He gave me the Take It Easy hand.  I’ve been here, he seemed to say.  Hush.  I got this one.

Ruby returned, none too pleased.  “Look, I just need to know if he walked, because if he walked I need to go home and write it down in The Book.  So what happened?”

“Jeremy and I conferred on it,” said Slam, finally, thank god.  “We made a ruling: he wasn’t walking.”

And that was that.

I mean, sure, I came out of it looking like a Grade A dildo who delights in screwing with unsuspecting moms and dads.  But I guess that’s better than being the guy who steals major life moments from unsuspecting moms and dads.  And anyway, who cares how I feel about it?

Later on, Slam’s wife told me she’d watched the whole thing go down and was trying to send me mental messages: “I thought, ‘if you really did see that kid take his first steps, dude, you’d better LIE.'”

I still don’t really know whether the kid walked or not.  I’m content to go with Slam’s ruling, though.  Little Benny’ll be bopping around any day now and I’ll be nowhere near him when his folks capture the whole thing on video.  And that’s as it should be.

So, Tips On Triplets #1: Do as I say, not as I do.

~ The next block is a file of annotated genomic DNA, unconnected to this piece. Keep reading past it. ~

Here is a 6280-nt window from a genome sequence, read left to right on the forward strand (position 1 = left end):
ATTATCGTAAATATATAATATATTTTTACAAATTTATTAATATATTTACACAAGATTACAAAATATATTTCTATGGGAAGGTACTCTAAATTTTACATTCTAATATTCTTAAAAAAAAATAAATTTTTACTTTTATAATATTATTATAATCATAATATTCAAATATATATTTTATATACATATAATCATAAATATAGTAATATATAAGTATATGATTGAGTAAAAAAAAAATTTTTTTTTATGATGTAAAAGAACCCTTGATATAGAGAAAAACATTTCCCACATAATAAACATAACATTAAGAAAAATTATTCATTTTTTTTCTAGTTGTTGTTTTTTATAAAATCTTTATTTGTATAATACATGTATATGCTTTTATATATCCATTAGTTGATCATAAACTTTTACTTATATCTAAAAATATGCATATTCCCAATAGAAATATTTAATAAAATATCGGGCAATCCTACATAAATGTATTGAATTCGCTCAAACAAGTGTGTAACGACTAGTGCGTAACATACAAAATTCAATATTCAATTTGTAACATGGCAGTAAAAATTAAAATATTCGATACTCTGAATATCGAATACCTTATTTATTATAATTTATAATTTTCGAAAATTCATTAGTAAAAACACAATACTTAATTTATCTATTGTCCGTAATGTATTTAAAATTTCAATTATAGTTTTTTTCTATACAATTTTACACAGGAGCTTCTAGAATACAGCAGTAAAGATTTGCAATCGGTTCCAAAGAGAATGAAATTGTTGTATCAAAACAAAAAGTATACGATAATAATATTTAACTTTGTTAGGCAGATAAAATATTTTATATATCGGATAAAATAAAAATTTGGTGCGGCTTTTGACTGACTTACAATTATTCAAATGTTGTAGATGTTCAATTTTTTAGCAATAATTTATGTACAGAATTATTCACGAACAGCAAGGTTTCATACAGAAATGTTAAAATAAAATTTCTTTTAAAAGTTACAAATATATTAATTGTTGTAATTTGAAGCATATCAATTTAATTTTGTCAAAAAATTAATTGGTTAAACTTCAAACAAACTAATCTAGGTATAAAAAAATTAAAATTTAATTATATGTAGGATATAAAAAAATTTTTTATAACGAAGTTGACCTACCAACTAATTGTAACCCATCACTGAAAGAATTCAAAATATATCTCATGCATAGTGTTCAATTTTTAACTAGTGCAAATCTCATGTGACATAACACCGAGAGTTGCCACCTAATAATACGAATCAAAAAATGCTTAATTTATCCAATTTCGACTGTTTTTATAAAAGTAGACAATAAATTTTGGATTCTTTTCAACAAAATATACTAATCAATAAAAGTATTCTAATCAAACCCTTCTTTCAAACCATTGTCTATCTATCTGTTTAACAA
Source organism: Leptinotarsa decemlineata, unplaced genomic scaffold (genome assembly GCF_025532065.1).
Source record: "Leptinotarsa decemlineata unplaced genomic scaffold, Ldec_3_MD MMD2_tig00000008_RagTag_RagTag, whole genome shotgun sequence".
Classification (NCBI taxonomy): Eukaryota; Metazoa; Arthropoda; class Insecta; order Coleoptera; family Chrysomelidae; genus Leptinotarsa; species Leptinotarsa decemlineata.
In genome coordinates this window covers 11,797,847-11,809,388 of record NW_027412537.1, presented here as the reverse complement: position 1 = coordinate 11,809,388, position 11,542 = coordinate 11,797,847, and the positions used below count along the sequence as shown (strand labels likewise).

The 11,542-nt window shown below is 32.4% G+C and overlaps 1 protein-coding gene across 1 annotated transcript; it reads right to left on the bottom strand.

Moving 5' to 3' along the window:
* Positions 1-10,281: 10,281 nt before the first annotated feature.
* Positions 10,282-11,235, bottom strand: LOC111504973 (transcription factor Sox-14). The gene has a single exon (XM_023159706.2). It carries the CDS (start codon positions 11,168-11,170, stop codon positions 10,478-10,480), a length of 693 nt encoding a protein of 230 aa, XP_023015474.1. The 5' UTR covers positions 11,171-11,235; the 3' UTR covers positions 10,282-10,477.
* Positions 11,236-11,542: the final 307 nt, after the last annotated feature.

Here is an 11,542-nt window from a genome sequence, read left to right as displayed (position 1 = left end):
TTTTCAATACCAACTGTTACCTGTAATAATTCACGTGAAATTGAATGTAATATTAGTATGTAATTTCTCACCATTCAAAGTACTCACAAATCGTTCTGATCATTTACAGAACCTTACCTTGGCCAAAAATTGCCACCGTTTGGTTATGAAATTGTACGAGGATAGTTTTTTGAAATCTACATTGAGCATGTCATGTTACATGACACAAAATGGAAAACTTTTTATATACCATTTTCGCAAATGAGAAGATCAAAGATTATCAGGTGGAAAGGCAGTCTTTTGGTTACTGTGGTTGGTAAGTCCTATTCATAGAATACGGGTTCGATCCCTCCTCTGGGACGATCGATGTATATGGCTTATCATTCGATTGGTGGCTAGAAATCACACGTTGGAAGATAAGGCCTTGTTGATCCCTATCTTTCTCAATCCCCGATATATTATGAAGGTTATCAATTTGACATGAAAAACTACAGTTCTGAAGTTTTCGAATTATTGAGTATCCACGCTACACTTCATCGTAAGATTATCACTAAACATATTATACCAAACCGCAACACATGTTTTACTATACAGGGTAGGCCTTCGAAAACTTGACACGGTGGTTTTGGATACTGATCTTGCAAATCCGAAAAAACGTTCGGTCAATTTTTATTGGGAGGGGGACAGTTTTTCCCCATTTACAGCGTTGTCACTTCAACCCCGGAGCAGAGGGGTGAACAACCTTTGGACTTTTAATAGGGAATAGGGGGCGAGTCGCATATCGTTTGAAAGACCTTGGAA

In fact, scratch that.  Just do neither.

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9 Responses to “Pivot”

  1. Danielle May 16, 2011 at 4:53 pm #

    Oh laughing….I am sure you won’t make that mistake again!

  2. lauren May 16, 2011 at 4:54 pm #

    This is funny because when I went back to work after having babies, my coworkers told me rule one for the babysitter: “Tell her NOT to tell you if she thinks she’s seen a ‘milestone’ that day. That way you won’t feel guilty for missing something important.”
    Personally, I wanted to know anyway, and wouldn’t have been offended for someone to tell me they just saw little Johnny Joe walking. But that’s me, and by all means do NOT gauge other folks’ reactions by mine. I think I’m weird.

  3. Christy Bowersox May 16, 2011 at 5:13 pm #